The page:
Many of the 1,318 cities and villages in Illinois have what are known as crime-free multiple-housing ordinances on their books.
Naperville isn’t one of them.
Still, Naperville police say they’re trying to be proactive, rather than reactive, when dealing with crime, overcrowding and other issues affecting those who live in and near the city’s numerous apartment and condominium complexes.
Toward that end, police are launching a “crime-free multi-housing program.” The initial seminar is set for 9 until 11 a.m. Saturday at the police station, 1350 Aurora Ave.
“The training that will be conducted is Phase One” of the program, police Cmdr. Lou Cammiso wrote Wednesday in an email. It will “mainly (deal) with background and credit checks” landlords and others can run when screening potential tenants, he said.
Crime-free multiple-housing ordinances vary in definition from municipality to municipality. In many cases, they allow for the eviction of tenants with serious criminal records, or those who move in and are later charged with engaging in prostitution or dealing in drugs or other contraband from their new homes.
Naperville years ago aimed to improve and strengthen relations between some of its residents and police by opening two police satellite offices. One was in a strip mall at North Aurora Road and Fairway Drive, on the apartment-dense northwest side of the city, and the other in the Naper Trails apartment complex on Bailey Road, in the near-southeast part of town. Both offices were later shuttered for budgetary reasons.
Cammiso took umbrage with suggestions that serious crime is on the rise in the Naper Trails area, following two robberies in a week at a 7-Eleven convenience food store on Bailey Road. He said police detectives have noted no significant spike in convicted criminals or street gang members moving into the area.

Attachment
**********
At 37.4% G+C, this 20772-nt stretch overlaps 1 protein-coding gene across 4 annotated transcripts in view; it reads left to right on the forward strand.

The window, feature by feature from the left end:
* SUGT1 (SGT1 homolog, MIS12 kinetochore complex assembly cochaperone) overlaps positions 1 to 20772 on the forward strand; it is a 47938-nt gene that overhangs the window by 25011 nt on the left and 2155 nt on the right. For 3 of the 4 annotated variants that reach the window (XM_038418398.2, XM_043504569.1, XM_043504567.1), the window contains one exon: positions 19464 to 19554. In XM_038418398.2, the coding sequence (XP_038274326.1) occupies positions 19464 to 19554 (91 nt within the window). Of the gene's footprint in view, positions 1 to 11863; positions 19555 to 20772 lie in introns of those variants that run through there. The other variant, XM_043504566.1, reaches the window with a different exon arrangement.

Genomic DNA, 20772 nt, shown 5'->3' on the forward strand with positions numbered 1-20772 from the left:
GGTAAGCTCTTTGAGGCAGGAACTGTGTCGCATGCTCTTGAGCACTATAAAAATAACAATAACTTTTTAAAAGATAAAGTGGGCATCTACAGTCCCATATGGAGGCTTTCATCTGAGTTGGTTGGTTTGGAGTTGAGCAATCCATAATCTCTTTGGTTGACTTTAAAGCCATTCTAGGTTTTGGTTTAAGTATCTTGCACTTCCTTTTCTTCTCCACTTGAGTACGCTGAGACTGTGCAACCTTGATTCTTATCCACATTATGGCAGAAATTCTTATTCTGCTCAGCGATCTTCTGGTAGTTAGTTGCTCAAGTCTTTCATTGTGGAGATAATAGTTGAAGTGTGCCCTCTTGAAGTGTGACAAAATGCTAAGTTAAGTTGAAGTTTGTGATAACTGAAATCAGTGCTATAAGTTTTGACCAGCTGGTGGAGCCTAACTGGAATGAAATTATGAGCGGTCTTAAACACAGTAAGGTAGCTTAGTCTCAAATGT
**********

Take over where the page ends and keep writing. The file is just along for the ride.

“As a matter of fact, 2014 crime reports are down 69 percent in that area, compared to the same six months in 2013,” Cammiso said. He added the suspects in the 7-Eleven robberies have been arrested and charged with those crimes, which he called a “relatively isolated” incident.
Not far to the west on Bailey Road is the bustling, privately-owned Olive Trees condominium complex. Cammiso said its association board “has made it a rule that anyone renting out their unit will go through crime-free multi-housing training, as numerous other complexes in the city do.”
Others have voiced concern city officials are either unaware of or ignoring rules concerning apartment and condominium occupancy limits, and that as many as seven people are living full-time in some units.
Naperville’s occupancy ordinance “is based on the number of rooms and/or square footage” of each unit, and “not just based on a number,” Cammiso said. “But it is conceivable that seven people may reside in an apartment or condo, depending on square footage.”
Cammiso conceded the city does not have a crime-free multiple-housing ordinance, and that he was “not sure of the reason. However, there may be some renewed interest in this from current officials.”
He argued the crime-free multi-housing program “is a good crime-prevention program, and we encourage voluntary compliance, in lieu of an ordinance.”
Cammiso added while Saturday’s meeting is open to the public, seating is limited. Those interested in attending must register in advance with police Crime Prevention Specialist Julie Smith, at 630-305-5450.Tags: Naperville Police Department